First, Tom Friedman has nothing to do with this post. Second, I did not criticize him for selectively dealing with topics. I criticized him for writing (mostly) boring editorial columns.
Fuoad Isaza says
Did anyone state “all of Islam is tarnished”? You are just using maximalist rephrases to try and avoid the point.
If I recall 400 years ago Christianity had a fundamentalist streak through it that was much more prevelant than it is today. Now if one were to state just bcs some Christians are persecuting Jews in Spain or Portugal it does not tarnish all of Christianity that would be in essence true.
You try to cleverly dance around the main glaring point. Which is there are plenty of good people who are Muslim. However, the dominance in the religion and culture is mainly by those fundamentalist or sympathetic to them. Anyone who speaks up is taking a huge risk on their life and well being. There is a huge intimidation factor involved which you artfully try to avoid.
Just more sugary sounding politically correct speech. Noone’s perfect so let’s not judge anything about Islam.
Did anyone say Judaism was “above reproach”. You again go to your maximalist tool shed and completely avoid any common sense judgment that states the obvious. That Judaism as a whole mainstream is more tolerant and civilized today. And I don’t think you can speak for “my religion” on a personal level just because you are Jewish.
Again, you sound almost self-righteous in trying to shoot holes in your own religion to show how valiant you are. You mentioned an infitesimally small minority shunned by the mainstream to then state again “We are not pure as the driven snow….” Again who said Judaism was perfect? I didn’t know one had to be perfect to state there is something wrong with a large minority at the least in Islam and how that minority is dealt with by the majority assuming the minority is not more so the mainstream in thought and belief at least.
Again you tail off into your own sphere. Who ever said one was “more heinous” than the other? Who ever said “my suffering is worse than yours”
A Dutch [sic] non Jew draws a cartoon about Islam trying to show how intolerant it is of any critiquing and then the response is to bash on the Jews. This ia a common knee jerk reaction among Islam as Jews is the common demonized foil in the religion and culutre. Yet you dance around even stating this because you don’t want to aknowledge it and thenveer off into good sounding platitudes.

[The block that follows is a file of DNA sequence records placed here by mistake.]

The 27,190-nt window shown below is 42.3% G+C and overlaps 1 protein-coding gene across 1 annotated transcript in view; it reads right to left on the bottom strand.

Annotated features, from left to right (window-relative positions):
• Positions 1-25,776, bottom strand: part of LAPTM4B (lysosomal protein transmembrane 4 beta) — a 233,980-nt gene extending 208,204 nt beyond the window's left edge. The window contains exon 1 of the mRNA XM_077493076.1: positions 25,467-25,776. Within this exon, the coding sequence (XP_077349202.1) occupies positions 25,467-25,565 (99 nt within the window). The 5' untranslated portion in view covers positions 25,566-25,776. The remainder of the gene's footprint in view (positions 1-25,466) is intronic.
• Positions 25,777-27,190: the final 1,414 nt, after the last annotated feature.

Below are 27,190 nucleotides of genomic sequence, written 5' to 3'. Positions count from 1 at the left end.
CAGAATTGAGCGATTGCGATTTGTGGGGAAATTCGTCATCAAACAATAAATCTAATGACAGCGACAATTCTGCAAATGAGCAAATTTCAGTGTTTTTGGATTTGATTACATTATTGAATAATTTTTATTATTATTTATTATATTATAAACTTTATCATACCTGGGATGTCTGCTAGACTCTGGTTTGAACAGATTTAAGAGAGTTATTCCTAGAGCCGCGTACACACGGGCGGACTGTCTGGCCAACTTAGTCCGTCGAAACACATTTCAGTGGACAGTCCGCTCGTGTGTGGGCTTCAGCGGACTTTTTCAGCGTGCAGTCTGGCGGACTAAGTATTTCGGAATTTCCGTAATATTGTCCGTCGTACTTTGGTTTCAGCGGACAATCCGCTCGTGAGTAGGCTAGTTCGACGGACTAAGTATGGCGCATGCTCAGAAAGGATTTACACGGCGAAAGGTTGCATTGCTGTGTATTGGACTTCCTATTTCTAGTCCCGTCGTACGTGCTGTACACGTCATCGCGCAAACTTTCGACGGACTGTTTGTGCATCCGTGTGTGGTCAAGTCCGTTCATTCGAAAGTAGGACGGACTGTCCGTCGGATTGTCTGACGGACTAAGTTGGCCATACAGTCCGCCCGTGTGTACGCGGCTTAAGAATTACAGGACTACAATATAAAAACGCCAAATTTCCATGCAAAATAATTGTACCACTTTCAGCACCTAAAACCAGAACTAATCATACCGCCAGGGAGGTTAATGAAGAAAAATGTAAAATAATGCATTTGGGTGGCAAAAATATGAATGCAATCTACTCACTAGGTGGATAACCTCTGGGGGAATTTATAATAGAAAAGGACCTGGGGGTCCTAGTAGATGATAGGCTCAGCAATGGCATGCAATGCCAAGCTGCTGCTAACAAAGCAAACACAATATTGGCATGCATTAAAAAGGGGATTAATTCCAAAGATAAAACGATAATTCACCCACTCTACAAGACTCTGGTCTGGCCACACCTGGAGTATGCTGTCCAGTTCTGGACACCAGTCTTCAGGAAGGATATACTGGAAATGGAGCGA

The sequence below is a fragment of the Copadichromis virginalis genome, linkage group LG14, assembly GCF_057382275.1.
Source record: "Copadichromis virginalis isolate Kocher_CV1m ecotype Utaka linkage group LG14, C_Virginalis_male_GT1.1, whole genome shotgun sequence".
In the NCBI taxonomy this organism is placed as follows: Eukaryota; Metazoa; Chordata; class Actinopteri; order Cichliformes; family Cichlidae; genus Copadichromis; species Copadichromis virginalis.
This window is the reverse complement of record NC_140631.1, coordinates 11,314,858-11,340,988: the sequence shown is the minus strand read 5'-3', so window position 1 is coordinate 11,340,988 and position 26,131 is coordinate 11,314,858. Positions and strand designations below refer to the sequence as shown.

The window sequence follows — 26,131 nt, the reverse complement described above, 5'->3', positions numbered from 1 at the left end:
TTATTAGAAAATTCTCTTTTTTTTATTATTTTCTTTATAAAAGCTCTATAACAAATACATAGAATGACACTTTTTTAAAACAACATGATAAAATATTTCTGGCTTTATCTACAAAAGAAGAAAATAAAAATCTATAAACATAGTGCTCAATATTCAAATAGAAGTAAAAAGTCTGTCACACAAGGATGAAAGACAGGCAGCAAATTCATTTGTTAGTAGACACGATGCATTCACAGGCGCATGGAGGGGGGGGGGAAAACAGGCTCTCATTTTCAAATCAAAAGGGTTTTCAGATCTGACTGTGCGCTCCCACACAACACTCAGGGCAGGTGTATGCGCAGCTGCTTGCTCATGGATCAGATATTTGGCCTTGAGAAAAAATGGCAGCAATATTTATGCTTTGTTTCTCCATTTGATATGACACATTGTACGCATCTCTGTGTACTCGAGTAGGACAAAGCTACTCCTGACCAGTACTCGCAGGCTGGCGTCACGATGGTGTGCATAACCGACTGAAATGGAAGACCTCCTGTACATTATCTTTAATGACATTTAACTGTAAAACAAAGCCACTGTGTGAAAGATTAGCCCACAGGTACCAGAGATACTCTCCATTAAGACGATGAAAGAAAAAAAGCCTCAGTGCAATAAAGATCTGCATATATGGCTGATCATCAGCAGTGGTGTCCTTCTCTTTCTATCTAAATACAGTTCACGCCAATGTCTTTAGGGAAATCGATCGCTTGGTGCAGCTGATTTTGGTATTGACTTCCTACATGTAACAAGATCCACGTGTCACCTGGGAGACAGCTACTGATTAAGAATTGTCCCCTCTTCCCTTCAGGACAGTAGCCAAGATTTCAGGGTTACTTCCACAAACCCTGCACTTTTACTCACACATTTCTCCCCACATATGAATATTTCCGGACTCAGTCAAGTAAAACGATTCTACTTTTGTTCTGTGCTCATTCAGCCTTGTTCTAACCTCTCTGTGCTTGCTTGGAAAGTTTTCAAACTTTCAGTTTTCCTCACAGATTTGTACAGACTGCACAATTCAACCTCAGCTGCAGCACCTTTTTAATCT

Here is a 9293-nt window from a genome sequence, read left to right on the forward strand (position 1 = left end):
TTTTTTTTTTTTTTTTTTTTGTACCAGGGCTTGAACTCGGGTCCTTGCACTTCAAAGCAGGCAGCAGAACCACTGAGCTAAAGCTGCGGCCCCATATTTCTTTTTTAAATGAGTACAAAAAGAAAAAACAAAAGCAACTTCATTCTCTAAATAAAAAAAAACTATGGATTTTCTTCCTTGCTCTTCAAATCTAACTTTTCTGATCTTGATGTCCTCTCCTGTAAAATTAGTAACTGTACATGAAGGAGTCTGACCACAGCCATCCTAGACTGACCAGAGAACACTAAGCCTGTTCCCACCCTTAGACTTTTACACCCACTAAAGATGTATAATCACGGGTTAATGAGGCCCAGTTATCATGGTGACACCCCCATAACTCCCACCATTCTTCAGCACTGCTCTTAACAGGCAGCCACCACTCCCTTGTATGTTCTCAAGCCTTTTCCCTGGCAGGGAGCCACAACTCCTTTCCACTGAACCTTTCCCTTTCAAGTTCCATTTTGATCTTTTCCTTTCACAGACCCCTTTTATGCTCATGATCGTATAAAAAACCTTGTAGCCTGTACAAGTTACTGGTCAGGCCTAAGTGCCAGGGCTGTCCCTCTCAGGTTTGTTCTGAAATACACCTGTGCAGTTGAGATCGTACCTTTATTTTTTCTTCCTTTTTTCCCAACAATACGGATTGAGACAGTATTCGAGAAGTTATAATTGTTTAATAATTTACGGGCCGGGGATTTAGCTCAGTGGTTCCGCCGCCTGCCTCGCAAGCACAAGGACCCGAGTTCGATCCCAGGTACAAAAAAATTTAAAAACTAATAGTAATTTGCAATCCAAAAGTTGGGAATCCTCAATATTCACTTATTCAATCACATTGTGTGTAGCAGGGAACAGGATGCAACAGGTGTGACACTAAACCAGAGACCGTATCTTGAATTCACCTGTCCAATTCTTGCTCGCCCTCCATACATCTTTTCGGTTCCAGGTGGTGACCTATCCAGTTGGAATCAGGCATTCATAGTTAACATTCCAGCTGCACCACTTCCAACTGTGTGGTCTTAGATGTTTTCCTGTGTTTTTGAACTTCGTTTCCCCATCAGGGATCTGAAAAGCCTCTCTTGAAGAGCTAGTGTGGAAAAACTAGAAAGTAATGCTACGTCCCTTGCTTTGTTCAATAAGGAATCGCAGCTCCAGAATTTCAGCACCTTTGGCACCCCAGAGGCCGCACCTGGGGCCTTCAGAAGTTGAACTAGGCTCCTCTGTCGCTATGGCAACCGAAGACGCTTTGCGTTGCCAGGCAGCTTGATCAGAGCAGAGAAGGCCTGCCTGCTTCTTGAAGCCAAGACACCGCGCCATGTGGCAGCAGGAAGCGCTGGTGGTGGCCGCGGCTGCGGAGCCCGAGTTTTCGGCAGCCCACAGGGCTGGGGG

Another atteempt at artful avoidane. ala Johnny Cochran. The obvious point is the event was planned out and the fact that they were printed in Egypt months ago as well without a peep makes them all the more hypocritical in the intense overreaction to them.
I would say it is getting you pretty far in avoiding the total situation here.
First of all it was not the “Danish Community” that incited these. It was a radical Danish Imam who went abroad inciting with some fake pictures as well. Further it is not the Danish PM’s job to tell a newspaper what it can and can not print. Further, heads of states and the Islamic Community heads appear to have planned this out and set it off. You once again avoid the fact that this reaction was planned out.
The fact that it was planned out using the fundamentalist tendencies and militant defensiveness by the heads shows that they realize they can use it to intimidate anyone they want to. They analyzed the community quite aptly themselves.
No, they planned the reaction out. There has been a worldwide over reaction to this in countries around the world which is displaying more than any cartoons the problems in the Islamic community. Signs with Hirsi Ali and the Dutch writer’s picture on it with targets. “Those who defame Islam should be beheaded”…… An Imam in Pakistan putting a price on the Editor’s head. I haven’t heard quite the strong reaction to condemn these people in CAIR or any Islamic leaders?
And I don’t find the cartoons so offensive myself. I find the Anne Frank cartoon more disgusting. However, either way there was noone killed or intimidated over that cartoon anyway.
The point is – Watch what you say and do regarding Islam or else!
You’re just getting downright ridiculous now. This level of lawyering you sound like Mary Mattelin tryign to humzine Dick Cheney on the talk shows. I can’t even respond to this it is so ridiculous.
Richard Silverstein says